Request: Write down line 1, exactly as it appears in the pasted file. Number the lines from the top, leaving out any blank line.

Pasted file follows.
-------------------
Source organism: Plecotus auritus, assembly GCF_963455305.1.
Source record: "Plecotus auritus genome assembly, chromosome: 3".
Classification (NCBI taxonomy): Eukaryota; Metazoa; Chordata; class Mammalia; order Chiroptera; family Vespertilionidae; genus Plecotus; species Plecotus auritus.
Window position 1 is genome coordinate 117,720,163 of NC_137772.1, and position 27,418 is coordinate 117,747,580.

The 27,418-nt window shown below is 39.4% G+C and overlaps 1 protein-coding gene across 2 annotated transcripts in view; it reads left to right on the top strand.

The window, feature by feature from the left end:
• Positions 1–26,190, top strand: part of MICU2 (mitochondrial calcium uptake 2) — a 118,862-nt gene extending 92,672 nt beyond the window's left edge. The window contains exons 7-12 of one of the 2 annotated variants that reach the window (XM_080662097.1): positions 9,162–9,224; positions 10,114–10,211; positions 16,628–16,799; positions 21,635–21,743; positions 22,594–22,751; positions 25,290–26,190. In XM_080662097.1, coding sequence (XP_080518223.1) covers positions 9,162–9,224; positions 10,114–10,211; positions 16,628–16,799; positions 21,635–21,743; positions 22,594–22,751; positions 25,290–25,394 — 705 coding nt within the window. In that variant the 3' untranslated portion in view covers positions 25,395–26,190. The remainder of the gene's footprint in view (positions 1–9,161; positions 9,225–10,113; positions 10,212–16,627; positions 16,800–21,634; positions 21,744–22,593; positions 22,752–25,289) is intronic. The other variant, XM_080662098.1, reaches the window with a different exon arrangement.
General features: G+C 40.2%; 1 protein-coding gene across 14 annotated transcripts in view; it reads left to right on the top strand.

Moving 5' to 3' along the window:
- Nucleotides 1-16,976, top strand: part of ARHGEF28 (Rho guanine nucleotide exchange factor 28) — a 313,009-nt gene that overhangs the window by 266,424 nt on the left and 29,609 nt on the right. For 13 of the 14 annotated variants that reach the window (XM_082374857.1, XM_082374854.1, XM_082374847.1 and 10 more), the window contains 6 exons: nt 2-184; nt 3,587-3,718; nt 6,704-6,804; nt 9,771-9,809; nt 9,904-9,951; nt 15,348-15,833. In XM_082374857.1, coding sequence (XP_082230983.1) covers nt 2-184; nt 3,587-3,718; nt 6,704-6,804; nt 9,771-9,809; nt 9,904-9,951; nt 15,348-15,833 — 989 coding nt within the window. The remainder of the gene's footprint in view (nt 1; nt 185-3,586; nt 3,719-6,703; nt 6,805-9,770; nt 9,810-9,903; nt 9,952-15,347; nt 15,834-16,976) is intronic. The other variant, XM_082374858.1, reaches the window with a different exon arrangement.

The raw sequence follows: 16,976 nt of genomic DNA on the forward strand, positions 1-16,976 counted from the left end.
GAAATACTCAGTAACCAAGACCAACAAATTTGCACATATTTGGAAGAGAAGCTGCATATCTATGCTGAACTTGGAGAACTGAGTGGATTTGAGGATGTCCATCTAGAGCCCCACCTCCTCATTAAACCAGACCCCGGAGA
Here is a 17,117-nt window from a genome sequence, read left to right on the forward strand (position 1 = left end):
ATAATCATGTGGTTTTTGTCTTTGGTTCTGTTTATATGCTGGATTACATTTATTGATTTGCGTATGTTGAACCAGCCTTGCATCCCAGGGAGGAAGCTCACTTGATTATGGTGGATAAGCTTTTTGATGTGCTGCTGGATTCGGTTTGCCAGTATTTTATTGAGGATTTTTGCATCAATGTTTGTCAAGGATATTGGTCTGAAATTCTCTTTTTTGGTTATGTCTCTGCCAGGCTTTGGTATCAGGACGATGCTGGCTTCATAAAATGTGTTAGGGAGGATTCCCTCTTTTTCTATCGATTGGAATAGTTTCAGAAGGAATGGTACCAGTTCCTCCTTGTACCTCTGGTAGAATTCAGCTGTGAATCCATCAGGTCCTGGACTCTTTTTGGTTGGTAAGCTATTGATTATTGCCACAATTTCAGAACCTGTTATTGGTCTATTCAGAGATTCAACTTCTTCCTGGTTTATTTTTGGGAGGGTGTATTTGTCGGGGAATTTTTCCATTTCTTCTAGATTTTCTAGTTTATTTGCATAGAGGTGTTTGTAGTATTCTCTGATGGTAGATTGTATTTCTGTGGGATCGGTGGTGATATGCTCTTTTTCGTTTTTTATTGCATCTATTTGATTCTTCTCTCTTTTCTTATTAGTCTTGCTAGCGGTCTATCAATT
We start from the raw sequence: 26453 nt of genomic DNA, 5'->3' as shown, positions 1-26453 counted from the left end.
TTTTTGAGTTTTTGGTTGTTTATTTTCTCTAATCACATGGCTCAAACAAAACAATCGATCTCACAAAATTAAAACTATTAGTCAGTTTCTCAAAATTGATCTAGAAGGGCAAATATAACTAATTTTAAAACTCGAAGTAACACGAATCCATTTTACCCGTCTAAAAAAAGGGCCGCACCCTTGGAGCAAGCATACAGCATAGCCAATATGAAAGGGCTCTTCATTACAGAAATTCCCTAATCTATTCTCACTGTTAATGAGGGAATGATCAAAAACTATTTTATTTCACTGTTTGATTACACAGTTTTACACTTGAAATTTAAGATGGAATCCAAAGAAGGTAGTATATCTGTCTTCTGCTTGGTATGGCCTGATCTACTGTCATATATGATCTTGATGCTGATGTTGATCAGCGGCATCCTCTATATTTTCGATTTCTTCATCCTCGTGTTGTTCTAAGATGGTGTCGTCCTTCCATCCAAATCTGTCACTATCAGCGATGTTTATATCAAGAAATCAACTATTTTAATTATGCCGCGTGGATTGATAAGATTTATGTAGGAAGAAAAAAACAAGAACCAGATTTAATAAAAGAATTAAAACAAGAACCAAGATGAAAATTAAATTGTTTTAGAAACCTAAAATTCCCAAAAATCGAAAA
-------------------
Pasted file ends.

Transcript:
Source organism: Plecotus auritus, assembly GCF_963455305.1.